The Royal Commission into Aged Care Quality and Safety has considered palliative care as part of person-centred care within aged care with a hearing in Perth. This hearing included a case study of care which provided meaning and context for the issues being discussed and reminded us all that our systems, services and staff affect real people. The hearing concluded with a panel session addressing issues and considerations in palliative care in aged care and how to look to the future. I was part of that panel along with Dr Jane Fisher from Palliative Care Australia and Dr Liz Reymond. Our statements, and the panel transcript are now all available on the Royal Commission website.
One of the realities in preparing for such an event is that it forces you to reflect on what good care is and what individuals, families and the community wish for in navigating end of life and engaging with palliative care. In the final part of the panel session, we were invited to propose some possible directions. Dr Fisher provided an elegant 8 point plan to support policy change while Dr Reymond addressed the clinical needs on the ground. For me, the focus was community and system issues.
First, we need to look at how we can build awareness of critical issues around death, dying and palliative care. We need to normalise death as part of the life course to help us all be able to talk with our families, neighbours and work colleagues. We must build awareness of what palliative care is and how it can support those coming to the end of their life and their families. We also need to be clear that all lives and all deaths are important regardless of age or their background and preferences. Awareness raising is not easy but we should leverage a growing recognition of population ageing within the community as well as emerging public health approaches such as compassionate communities, death cafes, Dying to Know Day and MOOCs such as Dying2Learn.
Developing capability in our aged care, primary care and health care workforces is fundamental. For those working with older Australians, there are critical skills which are needed even if they vary according to role and scope of practice including: recognising change(s) which could suggest that death is forseeable; providing care responding to the person’s needs within the individual’s scope of practice; being able to communicate with the person compassionately around death and dying; and supporting planning including advance care planning and terminal care planning for the actual death. There are already good resources that can assist in this work including palliAGED (and palliAGED apps and Practice Tip Sheets) and ELDAC (and the five toolkits).
Workforce review and redesign in aged care is obviously being discussed and any changes must consider palliative care as part of core business for aged care services and providers. This means we also need to look at how the aged care sector intersects with primary care, community services and healthcare systems. Care may be provided by systems but it is experienced by a person so we need to look at how the systems integrate and how we can leverage local contexts in care provision. To do this well we also need to understand more clearly how older people are dying as they age across the various care and community systems. We also need to understand how our diversity influences access to and equity in our systems if we are to develop meaningful supports, services and interventions. Our thinking and planning must also recognise that care is not just the remit of health and aged care services but of the family and the community. We need to ensure that this caring network can participate meaningfully in our formal care systems and processes.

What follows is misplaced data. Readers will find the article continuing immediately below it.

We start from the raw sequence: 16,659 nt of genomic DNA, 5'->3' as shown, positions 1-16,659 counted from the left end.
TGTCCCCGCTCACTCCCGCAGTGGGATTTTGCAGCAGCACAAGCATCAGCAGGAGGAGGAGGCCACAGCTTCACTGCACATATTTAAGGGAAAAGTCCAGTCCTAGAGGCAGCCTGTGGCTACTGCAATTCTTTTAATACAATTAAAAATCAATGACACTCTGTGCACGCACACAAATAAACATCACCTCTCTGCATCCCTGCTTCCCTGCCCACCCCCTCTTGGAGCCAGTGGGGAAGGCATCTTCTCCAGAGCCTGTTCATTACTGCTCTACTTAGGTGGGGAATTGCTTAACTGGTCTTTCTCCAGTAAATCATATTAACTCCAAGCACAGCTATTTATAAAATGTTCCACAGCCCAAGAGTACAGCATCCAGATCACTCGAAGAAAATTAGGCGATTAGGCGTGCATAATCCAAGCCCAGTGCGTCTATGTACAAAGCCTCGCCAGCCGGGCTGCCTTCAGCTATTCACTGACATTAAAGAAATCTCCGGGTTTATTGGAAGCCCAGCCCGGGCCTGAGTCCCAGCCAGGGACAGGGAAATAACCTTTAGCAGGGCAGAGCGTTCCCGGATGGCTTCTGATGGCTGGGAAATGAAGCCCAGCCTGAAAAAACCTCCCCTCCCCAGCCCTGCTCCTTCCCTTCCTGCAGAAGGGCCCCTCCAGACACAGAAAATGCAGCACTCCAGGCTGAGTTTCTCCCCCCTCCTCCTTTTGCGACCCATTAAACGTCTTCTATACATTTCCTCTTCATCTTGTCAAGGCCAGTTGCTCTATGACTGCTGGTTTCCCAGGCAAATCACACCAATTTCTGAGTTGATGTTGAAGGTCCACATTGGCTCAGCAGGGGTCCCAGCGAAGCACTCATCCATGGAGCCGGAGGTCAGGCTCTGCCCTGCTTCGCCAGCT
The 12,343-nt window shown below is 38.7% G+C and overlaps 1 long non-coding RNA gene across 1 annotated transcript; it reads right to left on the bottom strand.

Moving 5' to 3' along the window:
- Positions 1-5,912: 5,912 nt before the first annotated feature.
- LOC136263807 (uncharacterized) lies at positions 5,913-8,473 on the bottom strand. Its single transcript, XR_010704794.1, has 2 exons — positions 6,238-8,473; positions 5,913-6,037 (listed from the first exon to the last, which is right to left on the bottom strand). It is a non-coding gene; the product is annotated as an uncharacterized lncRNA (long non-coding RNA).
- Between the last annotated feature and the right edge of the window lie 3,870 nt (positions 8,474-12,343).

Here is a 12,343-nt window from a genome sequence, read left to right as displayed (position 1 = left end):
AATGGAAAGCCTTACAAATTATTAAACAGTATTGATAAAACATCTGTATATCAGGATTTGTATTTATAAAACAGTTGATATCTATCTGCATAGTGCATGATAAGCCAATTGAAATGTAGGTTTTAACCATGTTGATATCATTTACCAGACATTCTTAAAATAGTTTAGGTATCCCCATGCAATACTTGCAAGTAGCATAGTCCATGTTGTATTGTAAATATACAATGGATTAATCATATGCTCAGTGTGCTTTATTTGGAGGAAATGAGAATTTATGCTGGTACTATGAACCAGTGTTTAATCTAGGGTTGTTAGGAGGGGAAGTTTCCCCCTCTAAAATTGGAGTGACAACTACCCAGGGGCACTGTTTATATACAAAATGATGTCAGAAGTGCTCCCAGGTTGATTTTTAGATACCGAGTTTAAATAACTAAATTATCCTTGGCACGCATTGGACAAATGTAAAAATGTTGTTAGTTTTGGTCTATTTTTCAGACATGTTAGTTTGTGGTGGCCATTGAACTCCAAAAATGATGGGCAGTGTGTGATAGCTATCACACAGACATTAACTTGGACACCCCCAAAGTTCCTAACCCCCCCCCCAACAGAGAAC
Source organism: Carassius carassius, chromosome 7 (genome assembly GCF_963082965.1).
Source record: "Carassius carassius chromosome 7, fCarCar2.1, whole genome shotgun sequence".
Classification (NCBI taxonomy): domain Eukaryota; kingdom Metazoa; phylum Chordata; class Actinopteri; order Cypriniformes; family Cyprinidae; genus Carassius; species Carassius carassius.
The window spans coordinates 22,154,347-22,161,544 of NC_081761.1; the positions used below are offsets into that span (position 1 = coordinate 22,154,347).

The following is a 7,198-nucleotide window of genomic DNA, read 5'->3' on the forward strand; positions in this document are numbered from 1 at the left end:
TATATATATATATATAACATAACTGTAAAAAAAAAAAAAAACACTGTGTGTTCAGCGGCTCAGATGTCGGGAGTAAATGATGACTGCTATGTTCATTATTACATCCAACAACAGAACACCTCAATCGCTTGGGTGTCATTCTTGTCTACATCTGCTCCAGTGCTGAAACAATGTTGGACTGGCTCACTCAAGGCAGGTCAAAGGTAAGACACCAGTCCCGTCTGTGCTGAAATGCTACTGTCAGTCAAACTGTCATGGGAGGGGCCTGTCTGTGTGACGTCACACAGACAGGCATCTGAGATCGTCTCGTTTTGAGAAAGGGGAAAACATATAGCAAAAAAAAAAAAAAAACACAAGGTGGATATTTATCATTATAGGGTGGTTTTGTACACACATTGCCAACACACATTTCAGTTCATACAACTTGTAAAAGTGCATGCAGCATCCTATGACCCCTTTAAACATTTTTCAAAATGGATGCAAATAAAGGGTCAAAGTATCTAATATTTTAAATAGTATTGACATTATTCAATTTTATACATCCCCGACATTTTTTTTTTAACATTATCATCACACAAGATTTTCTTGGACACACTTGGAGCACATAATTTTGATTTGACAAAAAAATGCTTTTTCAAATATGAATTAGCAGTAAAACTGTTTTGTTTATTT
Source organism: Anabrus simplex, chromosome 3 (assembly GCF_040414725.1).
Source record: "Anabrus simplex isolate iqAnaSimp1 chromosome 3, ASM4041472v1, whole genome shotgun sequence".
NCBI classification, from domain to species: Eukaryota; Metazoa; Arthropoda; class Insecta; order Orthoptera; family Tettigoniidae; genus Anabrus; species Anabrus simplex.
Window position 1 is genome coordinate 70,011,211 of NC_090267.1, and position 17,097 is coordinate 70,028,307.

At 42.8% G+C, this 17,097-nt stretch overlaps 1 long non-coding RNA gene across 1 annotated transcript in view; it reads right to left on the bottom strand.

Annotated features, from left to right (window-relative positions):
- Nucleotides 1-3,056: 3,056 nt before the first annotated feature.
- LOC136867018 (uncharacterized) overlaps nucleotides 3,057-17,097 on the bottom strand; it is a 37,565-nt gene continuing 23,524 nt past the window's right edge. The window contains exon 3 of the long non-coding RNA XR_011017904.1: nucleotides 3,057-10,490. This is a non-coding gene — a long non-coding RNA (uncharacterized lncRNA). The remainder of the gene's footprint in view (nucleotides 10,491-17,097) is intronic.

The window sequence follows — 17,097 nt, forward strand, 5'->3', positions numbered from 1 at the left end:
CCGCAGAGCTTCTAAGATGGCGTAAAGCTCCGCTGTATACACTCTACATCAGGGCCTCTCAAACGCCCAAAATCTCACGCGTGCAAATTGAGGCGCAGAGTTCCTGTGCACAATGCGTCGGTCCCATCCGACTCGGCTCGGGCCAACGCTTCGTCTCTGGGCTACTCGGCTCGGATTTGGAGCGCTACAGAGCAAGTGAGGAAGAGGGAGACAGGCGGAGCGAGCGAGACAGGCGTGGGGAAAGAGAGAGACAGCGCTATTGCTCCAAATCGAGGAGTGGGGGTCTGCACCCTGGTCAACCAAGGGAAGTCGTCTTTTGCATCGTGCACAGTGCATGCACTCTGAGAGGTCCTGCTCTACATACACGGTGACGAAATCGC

Given an anticipated increase in dying, we need to ensure that bereavement is considered so that families and communities are supported in their grief and loss both through their communities and the health system when needed. We must also address self-care for direct care providers who will be increasingly exposed to loss and grief if we are to have a healthy and sustainable workforce.
Technology and digital solutions have a role to play. Working across systems and services means that digital communication must be enabled. But there are also applications that could support palliative care provision such as prompts for action; community based monitoring; self-care plans; enhanced ACP processes, and mechanisms for community and consumer feedback.
Finally, we need to acknowledge that multisystem change is needed that incorporates primary care, aged care and health systems. We must also ensure that changes are future proofed and reflect projected population figures, societal changes and diversity, and impacts of current policy reforms including an increasing emphasis on homecare. Consumer and community partners should inform this work to ensure that person-centered care remains at the heart of policy changes, service redesign, and evaluation processes. While a complex set of issues, many elements are already available and could be better utilised in building a future that meets the needs of our citizens and supports our healthcare, aged care and primary care workforces.
Prof Jennifer Tieman Director, Matthew Flinders Fellow, Research Centre in Palliative Care, Death and Dying